Hypertension27 (37.50%)
 Diabetes24 (33.33%)

ParametersTotal eyes ()

Eye, (%)
 Right60 (53.57%)
 Left52 (46.43%)
Previous glaucoma surgery, (%)
 Yes71 (63.39%)
Type of implant, (%)
 Ahmed S258 (51.79%)
 Ahmed FP754 (48.21%)
Type of glaucoma, (%)
 Primary open angle57 (50.89%)
 Neovascular 23 (20.54%)
 Traumatic7 (6.09%)
 Congenital6 (5.36%)
 Uveitic 5 (4.46%)
 Penetrating keratoplasty5 (4.46%)
 Primary angle closure2 (1.79%)
 Others7 (6.09%)

SD: standard deviation; S2: polypropylene; FP7: silicone.

ParametersBaselinePostoperative value

Visual acuity ()
 Mean ± SD1.13 ± 0.681.23 ± 0.640.021
 Mean ± SD29.00 ± 9.7216.69 ± 7.08<0.001
Glaucoma medications
 Mean ± SD3.50 ± 0.672.44 ± 1.27<0.001

SD: standard deviation; IOP: intraocular pressure.

Kaplan-Meier analysis utilizing criterion 1 (5 mmHg < IOP < 18 mmHg) showed cumulative survival rates of 80.3%, 68.2%, and 47.3%, after 1, 3, and 5 years, respectively. When criterion 2 was employed (5 mmHg < IOP < 15 mmHg), cumulative survival rates of 80.3%, 60.7%, and 27.3% were observed after 1, 3, and 5 years, respectively. The most common reason for failure was reintervention due to high IOP levels (69.2%) (Table 3). Among the 39 failures, 2 patients (5.1%) had severe complications and 6 patients (15.3%) lost light perception during follow-up. We observed three (1.6%) intraoperative complications (hyphema, lens touch, and malignant glaucoma) (Table 4). The most common early complication was choroidal detachment (6 cases, 5.0%), which occurred after a mean of 4.4 days after surgery, followed by shallow anterior chamber grades 1 and 2 (5 cases, 4.2%), occurring after a mean of 3 days after surgery (Table 4). The most common late complication was implant exposure (5 cases, 4.2%), after a mean of 10.2 months (Table 4).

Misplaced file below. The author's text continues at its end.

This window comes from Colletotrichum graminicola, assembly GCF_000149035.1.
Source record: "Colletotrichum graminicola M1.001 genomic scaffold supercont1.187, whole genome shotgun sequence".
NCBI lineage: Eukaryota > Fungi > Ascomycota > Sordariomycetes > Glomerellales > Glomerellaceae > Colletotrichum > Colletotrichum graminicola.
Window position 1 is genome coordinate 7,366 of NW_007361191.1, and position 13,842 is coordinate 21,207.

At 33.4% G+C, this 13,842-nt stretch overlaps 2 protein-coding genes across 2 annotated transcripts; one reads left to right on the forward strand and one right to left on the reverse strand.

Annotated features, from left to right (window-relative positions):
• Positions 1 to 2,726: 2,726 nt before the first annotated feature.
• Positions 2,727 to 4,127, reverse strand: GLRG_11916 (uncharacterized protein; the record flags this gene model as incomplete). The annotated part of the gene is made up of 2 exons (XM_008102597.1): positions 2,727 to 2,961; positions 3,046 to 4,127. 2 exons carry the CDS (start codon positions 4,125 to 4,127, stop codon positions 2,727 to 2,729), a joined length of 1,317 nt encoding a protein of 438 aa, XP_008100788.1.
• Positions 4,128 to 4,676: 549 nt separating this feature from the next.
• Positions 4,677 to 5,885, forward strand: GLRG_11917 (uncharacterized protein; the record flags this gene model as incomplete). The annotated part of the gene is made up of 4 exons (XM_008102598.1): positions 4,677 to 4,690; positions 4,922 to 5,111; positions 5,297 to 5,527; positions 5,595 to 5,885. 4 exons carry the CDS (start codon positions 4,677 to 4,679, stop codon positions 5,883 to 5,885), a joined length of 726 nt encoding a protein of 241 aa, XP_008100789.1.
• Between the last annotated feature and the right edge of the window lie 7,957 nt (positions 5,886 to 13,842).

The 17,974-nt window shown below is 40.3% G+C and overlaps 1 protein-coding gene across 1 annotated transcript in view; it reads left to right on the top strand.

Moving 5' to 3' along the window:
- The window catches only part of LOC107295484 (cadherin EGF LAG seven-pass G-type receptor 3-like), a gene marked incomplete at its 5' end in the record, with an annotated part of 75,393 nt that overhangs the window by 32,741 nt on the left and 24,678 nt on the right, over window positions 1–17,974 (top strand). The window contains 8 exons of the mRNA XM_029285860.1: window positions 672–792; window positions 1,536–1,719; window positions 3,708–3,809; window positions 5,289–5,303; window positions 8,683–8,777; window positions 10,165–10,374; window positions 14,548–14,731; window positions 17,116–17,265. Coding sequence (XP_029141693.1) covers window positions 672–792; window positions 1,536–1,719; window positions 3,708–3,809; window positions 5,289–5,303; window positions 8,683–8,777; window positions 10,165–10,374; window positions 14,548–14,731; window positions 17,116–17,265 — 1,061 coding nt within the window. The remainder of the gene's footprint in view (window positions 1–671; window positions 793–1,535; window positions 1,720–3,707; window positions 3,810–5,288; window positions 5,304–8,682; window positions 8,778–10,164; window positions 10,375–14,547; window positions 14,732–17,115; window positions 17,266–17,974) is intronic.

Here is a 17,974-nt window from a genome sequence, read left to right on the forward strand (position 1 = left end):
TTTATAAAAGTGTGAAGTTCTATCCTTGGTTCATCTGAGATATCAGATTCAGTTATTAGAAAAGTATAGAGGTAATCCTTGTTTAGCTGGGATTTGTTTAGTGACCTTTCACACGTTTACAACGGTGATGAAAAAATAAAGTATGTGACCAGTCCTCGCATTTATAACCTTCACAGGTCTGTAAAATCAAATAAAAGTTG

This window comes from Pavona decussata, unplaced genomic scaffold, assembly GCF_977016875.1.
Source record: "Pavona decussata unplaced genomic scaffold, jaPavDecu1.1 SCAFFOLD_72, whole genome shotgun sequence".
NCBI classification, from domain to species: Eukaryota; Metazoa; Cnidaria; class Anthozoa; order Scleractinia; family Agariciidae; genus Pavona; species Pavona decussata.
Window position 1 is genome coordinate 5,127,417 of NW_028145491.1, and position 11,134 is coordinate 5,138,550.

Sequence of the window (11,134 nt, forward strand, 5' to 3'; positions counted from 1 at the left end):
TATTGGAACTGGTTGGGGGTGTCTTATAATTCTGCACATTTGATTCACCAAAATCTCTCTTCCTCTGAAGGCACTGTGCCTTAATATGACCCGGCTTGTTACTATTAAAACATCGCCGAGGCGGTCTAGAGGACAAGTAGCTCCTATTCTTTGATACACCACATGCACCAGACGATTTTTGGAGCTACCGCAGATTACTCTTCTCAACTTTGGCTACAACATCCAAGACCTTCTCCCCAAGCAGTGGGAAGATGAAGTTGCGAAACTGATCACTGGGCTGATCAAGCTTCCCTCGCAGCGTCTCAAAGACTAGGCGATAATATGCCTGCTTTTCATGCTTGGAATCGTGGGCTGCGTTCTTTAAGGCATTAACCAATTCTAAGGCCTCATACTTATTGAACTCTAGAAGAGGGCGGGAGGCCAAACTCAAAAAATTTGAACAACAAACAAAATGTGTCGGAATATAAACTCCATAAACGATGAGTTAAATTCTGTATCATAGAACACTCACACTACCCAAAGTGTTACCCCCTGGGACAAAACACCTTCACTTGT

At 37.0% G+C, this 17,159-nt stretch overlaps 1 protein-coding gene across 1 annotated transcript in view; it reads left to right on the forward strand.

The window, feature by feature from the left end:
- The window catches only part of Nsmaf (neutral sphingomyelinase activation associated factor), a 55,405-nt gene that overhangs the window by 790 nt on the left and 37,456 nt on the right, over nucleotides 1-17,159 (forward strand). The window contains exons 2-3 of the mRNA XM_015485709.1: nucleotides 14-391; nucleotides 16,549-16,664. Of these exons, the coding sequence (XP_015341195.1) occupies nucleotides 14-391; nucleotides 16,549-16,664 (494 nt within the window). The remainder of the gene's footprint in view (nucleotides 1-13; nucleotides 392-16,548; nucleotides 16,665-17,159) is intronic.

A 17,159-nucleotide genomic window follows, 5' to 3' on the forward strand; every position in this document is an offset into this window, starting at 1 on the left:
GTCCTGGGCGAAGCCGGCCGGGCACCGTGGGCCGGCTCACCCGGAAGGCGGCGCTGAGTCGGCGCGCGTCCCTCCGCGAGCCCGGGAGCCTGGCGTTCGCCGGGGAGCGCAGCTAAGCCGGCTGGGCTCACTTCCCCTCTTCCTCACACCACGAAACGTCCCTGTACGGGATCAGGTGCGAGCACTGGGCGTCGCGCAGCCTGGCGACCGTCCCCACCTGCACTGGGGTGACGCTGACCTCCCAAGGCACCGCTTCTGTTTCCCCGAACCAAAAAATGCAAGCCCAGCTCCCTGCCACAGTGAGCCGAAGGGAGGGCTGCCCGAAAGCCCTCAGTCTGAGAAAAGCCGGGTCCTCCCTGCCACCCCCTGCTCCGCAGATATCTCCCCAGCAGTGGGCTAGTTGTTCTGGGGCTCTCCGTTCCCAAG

Reason for failure (%)

18 mmHg < IOP < 5 mmHg and reintervention for IOP control27 (69.2%)
 18 mmHg < IOP < 5 mmHg or2 (5.12%)
 Reintervention for IOP control2 (5.12%)
Severe complications2 (5.12%)
Loss of light perception6 (15.3%)

IOP: intraocular pressure.

Intraoperatory complications
ComplicationNumber of casesTime

Lens touch1N/A
Malignant glaucoma1N/A

Early complications
ComplicationNumber of casesTime in days (mean)

Choroidal detachment64.2
Shallow anterior chamber grades 1 and 253.3
Shallow anterior chamber grade 345.75
Hypotony maculopathy36.6
Corneal edema21
Tube-corneal touch13
Tube exposure17

Late complications
ComplicationNumber of casesTime in months (mean)

Tube exposure510.2
Corneal edema42
Phthisis bulbi23
Tube extrusion216.5
Vitreous hemorrhage218.5
Retinal detachment24.5
Cystoid macular edema13
Macular hole16
Plate exposure112

Univariate analysis (based on criterion 1) showed that African American (Figure 1) descent and EHP (Figure 2) were risk factors for failure (; , resp.) (Table 5). Other covariates such as age, gender, previous glaucoma filtering surgery, the type of the implant used, and other types of glaucoma were not significantly associated with failure. On the multivariate analysis (based on criterion 1), African-American descent and EHP remained as risk factors for failure ( and , resp.). African American patients had a risk of 5.51 (CI, confidence interval) (CI: 2.32–19.06) and patients with EHP had a risk of 4.88 (CI: 1.74–11.60) for AGV failure (Table 5).

Risk factorsUnivariate Multivariate
ParametersOR value OR95% CI value

Age (y)
 ≥60 years0.980.0870.780.28–2.120.631
 <60 years
 African American
Previous glaucoma surgery
Type of glaucoma
 Primary open angle0.460.0680.990.26–4.910.989
 Neovascular glaucoma1.430.4443.180.59–16.800.229
 Uveitic 7.560.0756.860.90–11.100.060
 Primary angle closure1.730.587NANANA
 Penetrating keratoplasty0.410.443NANANA
Early hypertensive phase
Type of implant
 Ahmed S20.550.1410.540.20–1.460.229
 Ahmed FP7

IOP: intraocular pressure, OR: odds ratio, CI: confidence interval, and NA: not applicable.
S2: polypropylene; FP7: silicone.
All analyses were performed using generalized estimating equation.

We also performed a separate analysis to study the effects of EHP on the African American and Caucasian patients. Univariate analysis (based on criterion 1) showed that, in the African American group, EHP was not considered a risk factor for failure (), whereas in the Caucasian group, EHP had odds ratio of 7.36 (CI: 2.62–12.62; ).

4. Discussion